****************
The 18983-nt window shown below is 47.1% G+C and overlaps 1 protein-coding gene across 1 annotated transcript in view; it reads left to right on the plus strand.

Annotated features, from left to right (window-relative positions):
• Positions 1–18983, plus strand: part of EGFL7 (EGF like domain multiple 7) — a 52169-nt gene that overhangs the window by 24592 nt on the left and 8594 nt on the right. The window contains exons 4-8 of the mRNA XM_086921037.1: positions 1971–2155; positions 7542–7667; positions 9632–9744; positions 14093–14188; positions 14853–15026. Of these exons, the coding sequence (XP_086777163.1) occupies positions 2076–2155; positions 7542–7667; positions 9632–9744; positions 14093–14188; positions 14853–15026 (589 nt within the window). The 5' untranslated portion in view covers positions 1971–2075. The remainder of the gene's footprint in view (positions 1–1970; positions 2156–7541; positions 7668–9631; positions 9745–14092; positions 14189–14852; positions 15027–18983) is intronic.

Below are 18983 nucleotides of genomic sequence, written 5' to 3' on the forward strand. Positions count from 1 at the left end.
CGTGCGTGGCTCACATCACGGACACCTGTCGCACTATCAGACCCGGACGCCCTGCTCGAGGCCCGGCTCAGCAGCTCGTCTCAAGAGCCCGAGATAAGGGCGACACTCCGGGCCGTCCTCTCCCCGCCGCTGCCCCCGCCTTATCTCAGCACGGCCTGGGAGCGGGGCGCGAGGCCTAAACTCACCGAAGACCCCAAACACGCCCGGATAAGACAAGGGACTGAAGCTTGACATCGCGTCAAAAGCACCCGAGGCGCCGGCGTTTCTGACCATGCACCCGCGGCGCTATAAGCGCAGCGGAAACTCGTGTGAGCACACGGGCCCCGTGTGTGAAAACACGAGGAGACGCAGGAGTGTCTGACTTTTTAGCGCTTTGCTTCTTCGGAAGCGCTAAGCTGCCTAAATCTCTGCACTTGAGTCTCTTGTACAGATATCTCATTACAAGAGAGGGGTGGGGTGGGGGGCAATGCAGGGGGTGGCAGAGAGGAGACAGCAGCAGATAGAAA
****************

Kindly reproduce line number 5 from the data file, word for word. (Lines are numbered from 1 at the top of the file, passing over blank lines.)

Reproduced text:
CGTGCGTGGCTCACATCACGGACACCTGTCGCACTATCAGACCCGGACGCCCTGCTCGAGGCCCGGCTCAGCAGCTCGTCTCAAGAGCCCGAGATAAGGGCGACACTCCGGGCCGTCCTCTCCCCGCCGCTGCCCCCGCCTTATCTCAGCACGGCCTGGGAGCGGGGCGCGAGGCCTAAACTCACCGAAGACCCCAAACACGCCCGGATAAGACAAGGGACTGAAGCTTGACATCGCGTCAAAAGCACCCGAGGCGCCGGCGTTTCTGACCATGCACCCGCGGCGCTATAAGCGCAGCGGAAACTCGTGTGAGCACACGGGCCCCGTGTGTGAAAACACGAGGAGACGCAGGAGTGTCTGACTTTTTAGCGCTTTGCTTCTTCGGAAGCGCTAAGCTGCCTAAATCTCTGCACTTGAGTCTCTTGTACAGATATCTCATTACAAGAGAGGGGTGGGGTGGGGGGCAATGCAGGGGGTGGCAGAGAGGAGACAGCAGCAGATAGAAA